MuseData: Antonio Vivaldi
- 1 Published Sonatas and Concertos
- 1.1 Op. 1: Suonate da camera a trè, due violini e violone o cembalo
- 1.2 Op. 2: Sonate a violino e basso per il cembalo
- 1.3 Op. 3: L'estro armonico: Concerti
- 1.4 Op. 4: La Stravaganza: Concerti in six parts
- 1.5 Op. 5: VI Sonate/quatro à violino solo e basso e due a due violini e basso continuo
- 1.6 Op. 6: VI Concerti à cinque strumenti: 3 violini, alto viola, e basso continuo
- 1.7 Op. 7: Concerti a 5 strumenti: Tre violini, alto viola e basso continuo
- 1.8 Op. 8: Il cimento dell'armonia e dell'invenzione: Concerti a quattro e cinque
- 1.9 Op. 9: La cetra. Concerti
- 1.10 Op. 10: VI Concerti a flauto traverso
- 1.11 Op. 11: Sei concerti
- 1.12 Op. 12: Sei concerti
- 2 Unpublished instrumental works
- 3 Oratorios
- 4 References
Published Sonatas and Concertos
Antonio Lucio Vivaldi (1678-1741) is best known to modern audiences for his instrumental music. Like most composers of his time, Vivaldi composed in the formal medium of the sonata in his earliest publications (from 1703). His reputation was propelled by his concertos, the earliest of which appeared in 1711. This is still the genre with which he is most widely associated.
Op. 1: Suonate da camera a trè, due violini e violone o cembalo
Vivaldi's twelve sonatas Op. 1 are presumed to have been published prior to his appointment as maestro di violino at the Ospedale della Pietà, Venice, because he is described without reference to the institution as "musico di violino, professore veneto" (a violinist and teacher in the Veneto). The works were dedicated to the count Annibale Gambara, one of five sons in a big family of noblemen from Brescia (the city in which Vivaldi's father was born), a provincial capital in the western Veneto. The Gambara also had a modest palace on the Grand Canal in the Venetian parish of San Barnabà.
These trio sonatas contained various numbers of movements (3 to 6), most in binary form. The four outer works (Nos. 1, 2, 11, and 12) were in minor keys, the others in major ones. The best known work is Op. 1, No. 12, an ambitious set of variations on the folìa. Vivaldi may have been inspired by 'http://scores.ccarh.org/corelli/op5/corelli-op5n12.pdf Arcangelo Corelli]'s set of Folìa variations, Op. 5, No. 12 (1700), but the trio texture changes the dynamics of the realization substantially.
The earliest surviving print of Op. 1 was published in Venice (G. Sala) in 1705. Only fragments of it survive today in the library of the "Benedetto Marello" Conservatory in Venice. Vivaldi's collection was reprinted in Amsterdam in 1723 (E. Roger, as print No. 363), in Paris in 1759 (Le Clerc), and in Austria in 1759. Many movements are brief and musically simple, so much so that were one to judge from this opus alone, one would not have anticipated the kind of success that Vivaldi later found.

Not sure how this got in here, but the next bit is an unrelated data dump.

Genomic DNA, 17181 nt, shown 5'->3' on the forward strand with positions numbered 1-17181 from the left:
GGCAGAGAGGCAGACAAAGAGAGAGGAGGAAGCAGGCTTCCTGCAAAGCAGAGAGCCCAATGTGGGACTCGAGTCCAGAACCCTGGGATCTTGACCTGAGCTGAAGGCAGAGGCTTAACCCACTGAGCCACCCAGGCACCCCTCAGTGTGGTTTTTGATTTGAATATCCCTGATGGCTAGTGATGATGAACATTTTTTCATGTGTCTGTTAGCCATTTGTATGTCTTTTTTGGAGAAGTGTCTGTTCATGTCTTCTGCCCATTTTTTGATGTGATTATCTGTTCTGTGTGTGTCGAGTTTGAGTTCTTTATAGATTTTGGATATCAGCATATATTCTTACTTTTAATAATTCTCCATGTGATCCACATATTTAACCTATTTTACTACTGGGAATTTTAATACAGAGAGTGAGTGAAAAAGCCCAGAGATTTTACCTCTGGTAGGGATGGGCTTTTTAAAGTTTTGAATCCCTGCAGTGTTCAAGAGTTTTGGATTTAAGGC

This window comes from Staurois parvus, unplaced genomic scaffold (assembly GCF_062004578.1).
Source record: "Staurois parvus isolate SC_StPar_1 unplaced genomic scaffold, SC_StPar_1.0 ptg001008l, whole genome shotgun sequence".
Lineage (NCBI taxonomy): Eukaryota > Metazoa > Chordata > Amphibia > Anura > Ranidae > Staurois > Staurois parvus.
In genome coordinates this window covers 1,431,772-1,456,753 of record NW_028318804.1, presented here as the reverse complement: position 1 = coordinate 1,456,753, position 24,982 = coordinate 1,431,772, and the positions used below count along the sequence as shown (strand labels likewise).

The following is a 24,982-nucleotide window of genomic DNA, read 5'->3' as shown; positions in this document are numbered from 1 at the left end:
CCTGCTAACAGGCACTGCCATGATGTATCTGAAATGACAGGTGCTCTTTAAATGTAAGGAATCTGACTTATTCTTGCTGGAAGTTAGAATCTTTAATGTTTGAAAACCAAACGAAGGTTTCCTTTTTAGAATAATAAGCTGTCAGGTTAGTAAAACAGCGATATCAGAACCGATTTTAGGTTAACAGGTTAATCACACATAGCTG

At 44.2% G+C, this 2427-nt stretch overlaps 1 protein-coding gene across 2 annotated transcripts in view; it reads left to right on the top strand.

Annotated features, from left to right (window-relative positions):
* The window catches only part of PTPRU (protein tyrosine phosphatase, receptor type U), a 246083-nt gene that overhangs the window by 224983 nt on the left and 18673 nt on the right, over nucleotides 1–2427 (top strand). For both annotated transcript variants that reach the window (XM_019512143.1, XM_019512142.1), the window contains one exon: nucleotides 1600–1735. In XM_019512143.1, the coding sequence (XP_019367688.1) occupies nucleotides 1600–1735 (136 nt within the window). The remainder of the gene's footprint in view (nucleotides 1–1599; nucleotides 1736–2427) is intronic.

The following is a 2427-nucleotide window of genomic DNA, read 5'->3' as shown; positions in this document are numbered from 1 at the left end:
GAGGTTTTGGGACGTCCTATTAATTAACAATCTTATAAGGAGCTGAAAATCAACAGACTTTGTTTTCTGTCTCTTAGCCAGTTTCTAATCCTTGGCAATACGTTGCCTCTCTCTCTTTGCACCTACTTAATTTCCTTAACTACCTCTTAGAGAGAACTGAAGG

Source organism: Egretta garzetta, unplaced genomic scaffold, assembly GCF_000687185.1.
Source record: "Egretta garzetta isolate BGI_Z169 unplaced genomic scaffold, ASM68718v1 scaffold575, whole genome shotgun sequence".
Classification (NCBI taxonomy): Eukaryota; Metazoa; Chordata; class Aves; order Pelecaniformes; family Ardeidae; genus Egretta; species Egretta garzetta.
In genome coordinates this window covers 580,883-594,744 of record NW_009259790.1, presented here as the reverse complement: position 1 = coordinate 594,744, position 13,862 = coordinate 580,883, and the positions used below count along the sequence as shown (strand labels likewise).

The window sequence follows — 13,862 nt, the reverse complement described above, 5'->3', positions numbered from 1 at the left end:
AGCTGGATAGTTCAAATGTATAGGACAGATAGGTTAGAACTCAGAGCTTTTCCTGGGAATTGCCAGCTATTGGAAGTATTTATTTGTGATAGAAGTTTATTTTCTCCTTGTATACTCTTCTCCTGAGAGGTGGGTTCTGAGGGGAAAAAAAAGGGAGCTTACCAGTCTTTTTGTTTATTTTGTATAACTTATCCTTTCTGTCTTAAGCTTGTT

|Opus, Work No.||Ryom No.||Genre / Instrumentation||Key||PDF (CCARH edn.)|
|Op. 1, No. 1||RV 73||Sonata / Vn1 Vn2 Vne (alt. cem)||G Minor||RV 73|
|Op. 1, No. 2||RV 67||Sonata / Vn1 Vn2 Vne (alt. cem)||E Minor||RV 67|
|Op. 1, No. 3||RV 61||Sonata / Vn1 Vn2 Vne (alt. cem)||C Major||RV 61|
|Op. 1, No. 4||RV 66||Sonata / Vn1 Vn2 Vne (alt. cem)||E Major||RV 66|
|Op. 1, No. 5||RV 69||Sonata / Vn1 Vn2 Vne (alt. cem)||F Major||RV 69|
|Op. 1, No. 6||RV 62||Sonata / Vn1 Vn2 Vne (alt. cem)||D Major||RV 62|
|Op. 1, No. 7||RV 65||Sonata / Vn1 Vn2 Vne (alt. cem)||E♭ Major||RV 65|
|Op. 1, No. 8||RV 64||Sonata / Vn1 Vn2 Vne (alt. cem)||D Major||RV 64|
|Op. 1, No. 9||RV 75||Sonata / Vn1 Vn2 Vne (alt. cem)||A Major||RV 75|
|Op. 1, No. 10||RV 78||Sonata / Vn1 Vn2 Vne (alt. cem)||B♭ Major||RV 78|
|Op. 1, No. 11||RV 79||Sonata / Vn1 Vn2 Vne (alt. cem)||B Minor||RV 79|
|Op. 1, No. 12||RV 63||Sonata / Vn1 Vn2 Vne (alt. cem)||D Minor||RV 63|
Op. 2: Sonate a violino e basso per il cembalo
The trio sonata, over which Vivaldi had exhibited his command in Op. 1, had been the most prevalent instrumental genre of the 1690s, but in the first decade of the eighteenth century interest began to gravitate towards the "solo" sonata--a work in several movements for one ensemble instrument and a basso continuo. In this 1709 collection by the Venetian publisher Antonio Bortoli, Vivaldi pursued a more expressive vein of musical enticement. The opus was dedicated to the visiting young monarch Frederick IV of Denmark. As prince of Schleswig-Holstein, his extended stay drew much artistic attention. No fewer than three operas were dedicated to him.
Seven of these sonatas were cast in minor keys. The movement structure remained variable. Vivaldi was moving in the direction of fewer movements but with greater musical elaboration within each movement. He was still described as musico di violino but also as maestro dei concerti (concertmaster) of the Ospedale della Pietà.
|Opus, Work No.||Ryom No.||Genre / Instrumentation||Key||PDF (CCARH edn.)|
|Op. 2, No. 1||RV 27||Sonata / Vn Cem||G Minor||RV 27 (Op. 2, No. 1*); (Op. 2, No. 1a**)|
|Op. 2, No. 2||RV 31||Sonata / Vn Cem||A Major||RV 31|
|Op. 2, No. 3||RV 14||Sonata / Vn Cem||D Minor||RV 14|
|Op. 2, No. 4||RV 20||Sonata / Vn Cem||F Major||RV 20|
|Op. 2, No. 5||RV 36||Sonata / Vn Cem||B Minor||RV 36|
|Op. 2, No. 6||RV 1||Sonata / Vn Cem||C Major||RV 1|
|Op. 2, No. 7||RV 8||Sonata / Vn Cem||C Minor||RV 8 (Op. 2, No. 7*); (Op. 2, No. 7a**)|